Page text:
Senior Bininj (Aboriginal) artist in Kakadu West Arnhem, John Lamibanda, created this bark painting as a show of solidarity with Standing Rock reservation and First Nations peoples gathered in North Dakota.

'This painting shows the black narin (snake). It represents the pipeline killing Bininj (Indigenous) people, and the land out there. The Bininj people are stopping it, throwing monkolli (spears). Bininj are fighting that black narin to stop it before it goes more further and kills everything.

In my painting Ngaliod (Rainbow Serpent) is helping to save their land and water and the people. Our Ngaliod is namak (good) she helps us to look after the land. We respect her, she gave us knowledge. We know she looks after the land and she will get upset. Those people who disrespect the land, she will come loud to their dreams….she will show them… stop them.'

Children’s Ground is the first organisation of its kind in Australia. Their approach focuses on long-term change, working with each child, each family and each community, so that children learn, grow and thrive in communities that celebrate cultural, social and economic wellbeing.

Thousands of Indigenous Australians have joined a global social media movement to show solidarity with those protesting against the Dakota Access Pipeline at the Standing Rock Indian Reservation in the United States.

Over the weekend, Indigenous Australians – including actors, elite sportspeople, politicians, and activists – joined the movement with Native Americans.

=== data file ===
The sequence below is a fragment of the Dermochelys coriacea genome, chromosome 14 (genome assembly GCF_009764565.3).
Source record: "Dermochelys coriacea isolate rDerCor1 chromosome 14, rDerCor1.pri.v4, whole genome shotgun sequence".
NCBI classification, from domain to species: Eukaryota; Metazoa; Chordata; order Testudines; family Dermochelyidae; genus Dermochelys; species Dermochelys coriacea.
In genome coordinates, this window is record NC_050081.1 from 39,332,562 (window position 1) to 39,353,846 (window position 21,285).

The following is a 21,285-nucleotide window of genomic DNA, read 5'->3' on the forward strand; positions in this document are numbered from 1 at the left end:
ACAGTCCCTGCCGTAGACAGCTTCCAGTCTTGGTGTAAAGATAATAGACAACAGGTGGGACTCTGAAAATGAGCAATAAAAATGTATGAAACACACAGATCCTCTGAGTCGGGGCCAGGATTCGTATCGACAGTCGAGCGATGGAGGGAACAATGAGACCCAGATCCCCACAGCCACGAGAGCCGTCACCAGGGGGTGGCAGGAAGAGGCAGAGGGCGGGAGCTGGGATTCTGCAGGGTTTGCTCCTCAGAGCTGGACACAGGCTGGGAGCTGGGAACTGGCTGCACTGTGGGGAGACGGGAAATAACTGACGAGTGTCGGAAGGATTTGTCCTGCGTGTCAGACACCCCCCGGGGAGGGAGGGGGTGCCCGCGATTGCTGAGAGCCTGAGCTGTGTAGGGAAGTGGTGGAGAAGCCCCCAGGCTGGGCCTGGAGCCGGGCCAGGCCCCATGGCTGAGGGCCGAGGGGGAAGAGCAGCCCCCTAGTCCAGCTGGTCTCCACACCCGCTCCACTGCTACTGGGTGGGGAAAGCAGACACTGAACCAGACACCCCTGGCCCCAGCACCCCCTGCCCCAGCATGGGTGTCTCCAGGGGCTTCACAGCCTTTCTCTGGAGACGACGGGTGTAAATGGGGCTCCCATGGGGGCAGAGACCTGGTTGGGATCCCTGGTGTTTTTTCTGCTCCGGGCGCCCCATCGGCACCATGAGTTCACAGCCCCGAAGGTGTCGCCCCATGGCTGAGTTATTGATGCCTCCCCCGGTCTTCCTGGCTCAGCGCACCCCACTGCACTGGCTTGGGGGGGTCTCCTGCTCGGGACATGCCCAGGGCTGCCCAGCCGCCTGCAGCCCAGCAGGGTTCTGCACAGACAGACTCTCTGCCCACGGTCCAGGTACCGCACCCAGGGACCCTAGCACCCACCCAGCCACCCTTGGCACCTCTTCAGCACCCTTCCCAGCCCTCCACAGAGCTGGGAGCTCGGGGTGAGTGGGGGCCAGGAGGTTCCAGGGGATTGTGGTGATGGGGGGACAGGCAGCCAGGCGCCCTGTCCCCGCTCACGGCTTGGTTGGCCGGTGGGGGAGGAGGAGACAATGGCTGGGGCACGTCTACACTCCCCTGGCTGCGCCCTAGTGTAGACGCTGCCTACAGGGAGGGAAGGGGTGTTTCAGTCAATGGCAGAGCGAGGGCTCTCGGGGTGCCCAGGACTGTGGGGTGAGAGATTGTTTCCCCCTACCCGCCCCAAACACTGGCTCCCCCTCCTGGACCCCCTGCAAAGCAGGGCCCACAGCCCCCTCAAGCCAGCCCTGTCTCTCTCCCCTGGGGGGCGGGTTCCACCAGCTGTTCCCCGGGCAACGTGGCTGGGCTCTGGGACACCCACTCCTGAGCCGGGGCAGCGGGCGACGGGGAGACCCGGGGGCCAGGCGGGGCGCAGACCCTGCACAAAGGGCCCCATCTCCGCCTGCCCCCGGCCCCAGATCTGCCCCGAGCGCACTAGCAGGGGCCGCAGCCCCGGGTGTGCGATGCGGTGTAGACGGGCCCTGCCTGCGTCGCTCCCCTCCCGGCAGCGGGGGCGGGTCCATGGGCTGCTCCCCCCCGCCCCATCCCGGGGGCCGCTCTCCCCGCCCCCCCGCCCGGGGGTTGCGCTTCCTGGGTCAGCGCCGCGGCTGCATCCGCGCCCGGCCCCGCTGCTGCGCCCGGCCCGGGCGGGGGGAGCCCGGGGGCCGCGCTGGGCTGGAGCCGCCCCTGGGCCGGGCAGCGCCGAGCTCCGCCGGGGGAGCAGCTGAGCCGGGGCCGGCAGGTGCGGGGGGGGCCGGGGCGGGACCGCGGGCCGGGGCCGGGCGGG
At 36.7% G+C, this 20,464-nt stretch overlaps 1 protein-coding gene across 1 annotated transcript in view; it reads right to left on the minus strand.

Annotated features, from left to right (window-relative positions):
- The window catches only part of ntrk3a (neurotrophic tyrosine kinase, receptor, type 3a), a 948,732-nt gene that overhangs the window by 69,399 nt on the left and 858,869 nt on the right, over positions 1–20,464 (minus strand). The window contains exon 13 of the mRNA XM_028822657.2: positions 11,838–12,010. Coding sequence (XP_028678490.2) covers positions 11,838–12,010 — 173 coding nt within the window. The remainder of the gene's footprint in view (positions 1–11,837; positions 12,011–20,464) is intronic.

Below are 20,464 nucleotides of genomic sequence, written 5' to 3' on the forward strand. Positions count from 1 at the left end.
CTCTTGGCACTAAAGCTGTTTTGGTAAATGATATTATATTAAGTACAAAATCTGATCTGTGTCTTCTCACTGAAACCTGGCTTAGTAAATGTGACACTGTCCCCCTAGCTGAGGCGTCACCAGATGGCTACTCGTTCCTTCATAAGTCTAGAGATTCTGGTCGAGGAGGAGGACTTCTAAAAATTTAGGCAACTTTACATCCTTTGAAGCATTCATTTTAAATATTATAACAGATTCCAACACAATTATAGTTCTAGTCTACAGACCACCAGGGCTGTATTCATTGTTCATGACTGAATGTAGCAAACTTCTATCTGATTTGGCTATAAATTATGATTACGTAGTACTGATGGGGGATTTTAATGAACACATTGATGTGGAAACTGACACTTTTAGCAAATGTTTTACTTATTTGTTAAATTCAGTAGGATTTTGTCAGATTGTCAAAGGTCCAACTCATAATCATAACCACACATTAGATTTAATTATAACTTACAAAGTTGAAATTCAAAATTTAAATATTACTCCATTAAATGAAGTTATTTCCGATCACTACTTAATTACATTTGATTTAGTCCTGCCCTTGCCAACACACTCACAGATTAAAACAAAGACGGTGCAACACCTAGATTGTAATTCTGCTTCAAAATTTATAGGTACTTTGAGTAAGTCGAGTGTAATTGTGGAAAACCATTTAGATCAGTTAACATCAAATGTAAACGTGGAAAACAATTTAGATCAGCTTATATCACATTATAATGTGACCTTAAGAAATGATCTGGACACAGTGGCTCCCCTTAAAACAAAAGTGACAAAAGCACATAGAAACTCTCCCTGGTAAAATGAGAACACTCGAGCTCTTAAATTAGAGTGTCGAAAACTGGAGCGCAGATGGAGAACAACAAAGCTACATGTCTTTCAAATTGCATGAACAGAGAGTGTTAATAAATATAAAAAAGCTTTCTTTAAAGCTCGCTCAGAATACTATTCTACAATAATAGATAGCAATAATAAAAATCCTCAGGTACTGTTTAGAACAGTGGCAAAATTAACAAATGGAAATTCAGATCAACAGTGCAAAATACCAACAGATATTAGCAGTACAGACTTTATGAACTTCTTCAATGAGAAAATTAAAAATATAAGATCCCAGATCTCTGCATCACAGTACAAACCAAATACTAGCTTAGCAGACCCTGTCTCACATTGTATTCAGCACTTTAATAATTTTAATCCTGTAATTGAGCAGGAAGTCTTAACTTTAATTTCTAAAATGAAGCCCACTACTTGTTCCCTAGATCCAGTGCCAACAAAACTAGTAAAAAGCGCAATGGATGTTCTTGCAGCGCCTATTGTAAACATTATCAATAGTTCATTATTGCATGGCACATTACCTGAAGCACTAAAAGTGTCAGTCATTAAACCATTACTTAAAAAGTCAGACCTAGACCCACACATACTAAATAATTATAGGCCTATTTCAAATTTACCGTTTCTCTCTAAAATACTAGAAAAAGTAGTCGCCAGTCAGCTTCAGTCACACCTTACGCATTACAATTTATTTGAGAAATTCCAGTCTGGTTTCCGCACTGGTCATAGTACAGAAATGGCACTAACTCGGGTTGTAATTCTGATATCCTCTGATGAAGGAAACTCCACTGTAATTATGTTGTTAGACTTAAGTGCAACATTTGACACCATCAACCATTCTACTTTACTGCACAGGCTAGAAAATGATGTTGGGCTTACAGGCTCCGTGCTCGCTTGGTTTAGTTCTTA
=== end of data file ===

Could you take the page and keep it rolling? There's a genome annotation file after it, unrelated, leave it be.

Traditional owners in Australia’s Northern Territory are hopeful that the widespread support for Standing Rock protesters will lead to greater awareness of a proposed Australian gas pipeline that locals claim will also destroy sacred sites and poison the water table.

The project is called the Northern Gas Pipeline, a 622-kilometre pipeline that would run from the Northern Territory town of Tennant Creek to Mt Isa in Queensland, where the gas would then be exported.

“The company is not telling us the proper story about this pipeline,” said Betty Rankine, a Wakaya traditional owner. “We know it will mean fracking for gas to fill it, which will damage our country, and we’re not happy about it.”

Recently, several traditional owners stormed out of a presentation by the Singaporean and Chinese company Jemena, which would manage the project if it goes ahead.

The Wakaya are calling on more Australians to join their protest.

Responses to "Australian Aboriginal Children stand in solidarity with Standing Rock."

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